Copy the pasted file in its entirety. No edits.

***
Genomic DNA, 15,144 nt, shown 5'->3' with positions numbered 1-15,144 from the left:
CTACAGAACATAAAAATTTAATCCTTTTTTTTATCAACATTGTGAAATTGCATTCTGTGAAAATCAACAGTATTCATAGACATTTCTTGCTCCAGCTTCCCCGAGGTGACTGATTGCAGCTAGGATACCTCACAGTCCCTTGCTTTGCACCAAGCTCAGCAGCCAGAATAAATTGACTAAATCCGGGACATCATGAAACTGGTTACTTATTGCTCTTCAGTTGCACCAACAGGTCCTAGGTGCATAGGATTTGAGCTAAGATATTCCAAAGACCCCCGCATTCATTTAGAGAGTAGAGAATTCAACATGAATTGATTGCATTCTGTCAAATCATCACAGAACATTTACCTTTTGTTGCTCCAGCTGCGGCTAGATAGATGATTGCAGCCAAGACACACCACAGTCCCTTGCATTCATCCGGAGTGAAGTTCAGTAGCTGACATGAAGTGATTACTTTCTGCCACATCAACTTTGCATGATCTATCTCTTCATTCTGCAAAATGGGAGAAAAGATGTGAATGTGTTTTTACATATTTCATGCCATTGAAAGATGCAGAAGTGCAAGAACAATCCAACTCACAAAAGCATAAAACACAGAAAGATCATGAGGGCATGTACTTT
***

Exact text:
Genomic DNA, 15,144 nt, shown 5'->3' with positions numbered 1-15,144 from the left:
CTACAGAACATAAAAATTTAATCCTTTTTTTTATCAACATTGTGAAATTGCATTCTGTGAAAATCAACAGTATTCATAGACATTTCTTGCTCCAGCTTCCCCGAGGTGACTGATTGCAGCTAGGATACCTCACAGTCCCTTGCTTTGCACCAAGCTCAGCAGCCAGAATAAATTGACTAAATCCGGGACATCATGAAACTGGTTACTTATTGCTCTTCAGTTGCACCAACAGGTCCTAGGTGCATAGGATTTGAGCTAAGATATTCCAAAGACCCCCGCATTCATTTAGAGAGTAGAGAATTCAACATGAATTGATTGCATTCTGTCAAATCATCACAGAACATTTACCTTTTGTTGCTCCAGCTGCGGCTAGATAGATGATTGCAGCCAAGACACACCACAGTCCCTTGCATTCATCCGGAGTGAAGTTCAGTAGCTGACATGAAGTGATTACTTTCTGCCACATCAACTTTGCATGATCTATCTCTTCATTCTGCAAAATGGGAGAAAAGATGTGAATGTGTTTTTACATATTTCATGCCATTGAAAGATGCAGAAGTGCAAGAACAATCCAACTCACAAAAGCATAAAACACAGAAAGATCATGAGGGCATGTACTTT